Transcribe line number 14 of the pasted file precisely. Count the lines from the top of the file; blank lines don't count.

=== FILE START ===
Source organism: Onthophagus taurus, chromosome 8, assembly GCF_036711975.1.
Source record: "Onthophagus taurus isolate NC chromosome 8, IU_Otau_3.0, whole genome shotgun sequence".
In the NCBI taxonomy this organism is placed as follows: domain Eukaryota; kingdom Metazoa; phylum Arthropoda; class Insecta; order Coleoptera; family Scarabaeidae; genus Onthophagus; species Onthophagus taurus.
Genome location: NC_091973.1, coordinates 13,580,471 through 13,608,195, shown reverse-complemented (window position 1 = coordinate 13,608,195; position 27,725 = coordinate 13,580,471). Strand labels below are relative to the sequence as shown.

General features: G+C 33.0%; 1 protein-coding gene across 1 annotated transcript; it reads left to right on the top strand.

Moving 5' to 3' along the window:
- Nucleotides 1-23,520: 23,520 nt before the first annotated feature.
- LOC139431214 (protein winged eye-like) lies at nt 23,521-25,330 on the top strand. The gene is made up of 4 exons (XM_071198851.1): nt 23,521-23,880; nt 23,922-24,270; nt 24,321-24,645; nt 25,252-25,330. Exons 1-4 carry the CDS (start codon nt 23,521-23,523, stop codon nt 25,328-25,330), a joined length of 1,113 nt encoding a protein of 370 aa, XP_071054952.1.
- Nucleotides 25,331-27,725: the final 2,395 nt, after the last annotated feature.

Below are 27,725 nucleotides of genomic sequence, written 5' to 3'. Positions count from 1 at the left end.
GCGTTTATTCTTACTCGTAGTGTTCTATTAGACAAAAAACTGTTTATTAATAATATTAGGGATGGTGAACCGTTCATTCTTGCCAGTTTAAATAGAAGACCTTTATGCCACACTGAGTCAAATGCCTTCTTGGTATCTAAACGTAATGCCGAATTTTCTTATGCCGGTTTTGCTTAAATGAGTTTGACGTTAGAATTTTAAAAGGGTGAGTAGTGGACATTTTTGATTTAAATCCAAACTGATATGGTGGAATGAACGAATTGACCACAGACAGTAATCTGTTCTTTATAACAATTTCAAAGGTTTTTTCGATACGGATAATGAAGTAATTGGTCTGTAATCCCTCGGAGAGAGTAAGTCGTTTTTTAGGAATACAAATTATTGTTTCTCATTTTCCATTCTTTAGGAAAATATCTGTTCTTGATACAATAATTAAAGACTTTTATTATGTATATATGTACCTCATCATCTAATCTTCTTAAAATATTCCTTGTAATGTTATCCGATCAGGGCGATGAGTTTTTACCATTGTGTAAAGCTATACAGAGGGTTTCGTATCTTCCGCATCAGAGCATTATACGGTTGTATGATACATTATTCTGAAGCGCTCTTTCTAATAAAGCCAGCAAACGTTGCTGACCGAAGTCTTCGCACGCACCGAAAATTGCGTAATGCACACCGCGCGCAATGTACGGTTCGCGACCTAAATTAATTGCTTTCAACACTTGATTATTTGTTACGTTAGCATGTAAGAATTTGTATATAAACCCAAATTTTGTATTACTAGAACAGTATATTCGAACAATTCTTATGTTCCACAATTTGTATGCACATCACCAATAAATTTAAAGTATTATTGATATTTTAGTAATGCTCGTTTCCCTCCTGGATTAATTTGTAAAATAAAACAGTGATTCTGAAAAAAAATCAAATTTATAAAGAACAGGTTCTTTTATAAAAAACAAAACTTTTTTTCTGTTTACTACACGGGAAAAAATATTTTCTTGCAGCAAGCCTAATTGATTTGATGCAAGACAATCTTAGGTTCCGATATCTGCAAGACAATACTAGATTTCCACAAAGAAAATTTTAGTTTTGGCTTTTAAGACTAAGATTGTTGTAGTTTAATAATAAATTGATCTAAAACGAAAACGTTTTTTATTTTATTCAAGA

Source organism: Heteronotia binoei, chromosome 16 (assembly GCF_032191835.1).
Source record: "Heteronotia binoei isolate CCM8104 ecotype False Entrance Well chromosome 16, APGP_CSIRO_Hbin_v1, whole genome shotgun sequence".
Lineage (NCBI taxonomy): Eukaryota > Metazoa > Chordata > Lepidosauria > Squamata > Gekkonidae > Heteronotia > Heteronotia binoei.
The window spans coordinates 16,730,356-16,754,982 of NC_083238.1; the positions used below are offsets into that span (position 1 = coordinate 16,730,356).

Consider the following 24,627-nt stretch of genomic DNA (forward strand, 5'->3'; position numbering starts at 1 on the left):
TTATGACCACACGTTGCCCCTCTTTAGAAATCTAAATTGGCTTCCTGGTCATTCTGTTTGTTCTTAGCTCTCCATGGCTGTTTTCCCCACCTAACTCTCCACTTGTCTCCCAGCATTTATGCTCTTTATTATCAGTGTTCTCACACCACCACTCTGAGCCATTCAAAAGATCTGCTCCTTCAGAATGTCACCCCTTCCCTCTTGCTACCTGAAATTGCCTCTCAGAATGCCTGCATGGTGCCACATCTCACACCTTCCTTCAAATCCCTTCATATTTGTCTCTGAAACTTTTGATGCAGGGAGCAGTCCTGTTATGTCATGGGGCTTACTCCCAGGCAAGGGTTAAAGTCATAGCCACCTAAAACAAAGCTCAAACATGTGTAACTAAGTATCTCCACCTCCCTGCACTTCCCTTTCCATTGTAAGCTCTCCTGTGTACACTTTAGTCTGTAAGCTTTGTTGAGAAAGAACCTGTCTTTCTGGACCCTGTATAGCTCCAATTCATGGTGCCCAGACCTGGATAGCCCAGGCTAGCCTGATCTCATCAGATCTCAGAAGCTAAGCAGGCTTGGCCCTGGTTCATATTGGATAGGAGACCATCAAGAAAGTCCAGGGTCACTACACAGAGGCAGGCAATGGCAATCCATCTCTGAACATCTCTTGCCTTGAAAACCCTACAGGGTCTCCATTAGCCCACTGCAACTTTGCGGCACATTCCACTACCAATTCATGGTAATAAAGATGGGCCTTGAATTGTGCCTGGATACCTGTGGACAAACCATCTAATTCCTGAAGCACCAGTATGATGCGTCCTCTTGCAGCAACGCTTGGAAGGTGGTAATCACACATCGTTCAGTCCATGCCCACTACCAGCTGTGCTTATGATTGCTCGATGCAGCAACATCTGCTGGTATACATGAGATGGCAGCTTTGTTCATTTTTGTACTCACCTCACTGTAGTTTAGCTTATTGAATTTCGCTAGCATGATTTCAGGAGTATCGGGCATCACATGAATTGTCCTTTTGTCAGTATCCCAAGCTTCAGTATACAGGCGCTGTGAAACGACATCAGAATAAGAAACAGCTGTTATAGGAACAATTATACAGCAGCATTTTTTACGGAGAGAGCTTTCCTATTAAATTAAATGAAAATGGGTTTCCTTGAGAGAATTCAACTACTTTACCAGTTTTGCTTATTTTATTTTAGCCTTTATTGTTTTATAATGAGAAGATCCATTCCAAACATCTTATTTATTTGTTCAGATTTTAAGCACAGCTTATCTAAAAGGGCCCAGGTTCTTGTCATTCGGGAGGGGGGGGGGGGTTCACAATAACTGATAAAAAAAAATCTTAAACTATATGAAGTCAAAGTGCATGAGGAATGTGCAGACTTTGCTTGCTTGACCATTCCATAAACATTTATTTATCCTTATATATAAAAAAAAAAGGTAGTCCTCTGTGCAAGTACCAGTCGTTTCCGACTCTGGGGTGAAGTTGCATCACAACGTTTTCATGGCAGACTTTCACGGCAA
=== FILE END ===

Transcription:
Lineage (NCBI taxonomy): Eukaryota > Metazoa > Chordata > Lepidosauria > Squamata > Gekkonidae > Heteronotia > Heteronotia binoei.